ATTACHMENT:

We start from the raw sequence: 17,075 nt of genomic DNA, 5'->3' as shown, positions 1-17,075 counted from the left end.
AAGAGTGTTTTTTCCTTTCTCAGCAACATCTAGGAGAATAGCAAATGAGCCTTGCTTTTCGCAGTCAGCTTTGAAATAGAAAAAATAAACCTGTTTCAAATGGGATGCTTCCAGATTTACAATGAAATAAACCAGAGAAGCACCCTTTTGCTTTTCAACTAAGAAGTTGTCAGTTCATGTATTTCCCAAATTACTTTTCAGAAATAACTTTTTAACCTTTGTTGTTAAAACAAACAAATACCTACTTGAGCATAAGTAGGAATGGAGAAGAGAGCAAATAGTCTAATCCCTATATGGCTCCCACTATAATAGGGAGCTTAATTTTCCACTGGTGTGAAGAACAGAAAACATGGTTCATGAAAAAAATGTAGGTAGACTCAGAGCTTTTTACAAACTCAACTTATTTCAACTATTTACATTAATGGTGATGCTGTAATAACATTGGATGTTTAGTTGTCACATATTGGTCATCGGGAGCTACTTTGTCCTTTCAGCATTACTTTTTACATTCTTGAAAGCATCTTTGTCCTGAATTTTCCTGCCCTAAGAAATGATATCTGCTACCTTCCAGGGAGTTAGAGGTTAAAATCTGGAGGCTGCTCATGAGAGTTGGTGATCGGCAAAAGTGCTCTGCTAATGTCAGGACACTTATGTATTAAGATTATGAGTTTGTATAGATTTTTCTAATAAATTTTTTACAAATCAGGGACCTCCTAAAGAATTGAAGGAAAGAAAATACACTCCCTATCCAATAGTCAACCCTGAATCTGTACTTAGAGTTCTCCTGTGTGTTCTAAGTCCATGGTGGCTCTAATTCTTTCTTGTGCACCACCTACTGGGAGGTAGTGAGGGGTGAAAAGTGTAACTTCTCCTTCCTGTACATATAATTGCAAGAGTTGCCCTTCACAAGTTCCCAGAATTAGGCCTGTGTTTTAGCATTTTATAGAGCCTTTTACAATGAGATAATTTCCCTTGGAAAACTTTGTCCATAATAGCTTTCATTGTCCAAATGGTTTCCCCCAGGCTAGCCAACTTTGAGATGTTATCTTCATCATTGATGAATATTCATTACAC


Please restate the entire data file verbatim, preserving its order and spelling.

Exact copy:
We start from the raw sequence: 17,075 nt of genomic DNA, 5'->3' as shown, positions 1-17,075 counted from the left end.
AAGAGTGTTTTTTCCTTTCTCAGCAACATCTAGGAGAATAGCAAATGAGCCTTGCTTTTCGCAGTCAGCTTTGAAATAGAAAAAATAAACCTGTTTCAAATGGGATGCTTCCAGATTTACAATGAAATAAACCAGAGAAGCACCCTTTTGCTTTTCAACTAAGAAGTTGTCAGTTCATGTATTTCCCAAATTACTTTTCAGAAATAACTTTTTAACCTTTGTTGTTAAAACAAACAAATACCTACTTGAGCATAAGTAGGAATGGAGAAGAGAGCAAATAGTCTAATCCCTATATGGCTCCCACTATAATAGGGAGCTTAATTTTCCACTGGTGTGAAGAACAGAAAACATGGTTCATGAAAAAAATGTAGGTAGACTCAGAGCTTTTTACAAACTCAACTTATTTCAACTATTTACATTAATGGTGATGCTGTAATAACATTGGATGTTTAGTTGTCACATATTGGTCATCGGGAGCTACTTTGTCCTTTCAGCATTACTTTTTACATTCTTGAAAGCATCTTTGTCCTGAATTTTCCTGCCCTAAGAAATGATATCTGCTACCTTCCAGGGAGTTAGAGGTTAAAATCTGGAGGCTGCTCATGAGAGTTGGTGATCGGCAAAAGTGCTCTGCTAATGTCAGGACACTTATGTATTAAGATTATGAGTTTGTATAGATTTTTCTAATAAATTTTTTACAAATCAGGGACCTCCTAAAGAATTGAAGGAAAGAAAATACACTCCCTATCCAATAGTCAACCCTGAATCTGTACTTAGAGTTCTCCTGTGTGTTCTAAGTCCATGGTGGCTCTAATTCTTTCTTGTGCACCACCTACTGGGAGGTAGTGAGGGGTGAAAAGTGTAACTTCTCCTTCCTGTACATATAATTGCAAGAGTTGCCCTTCACAAGTTCCCAGAATTAGGCCTGTGTTTTAGCATTTTATAGAGCCTTTTACAATGAGATAATTTCCCTTGGAAAACTTTGTCCATAATAGCTTTCATTGTCCAAATGGTTTCCCCCAGGCTAGCCAACTTTGAGATGTTATCTTCATCATTGATGAATATTCATTACAC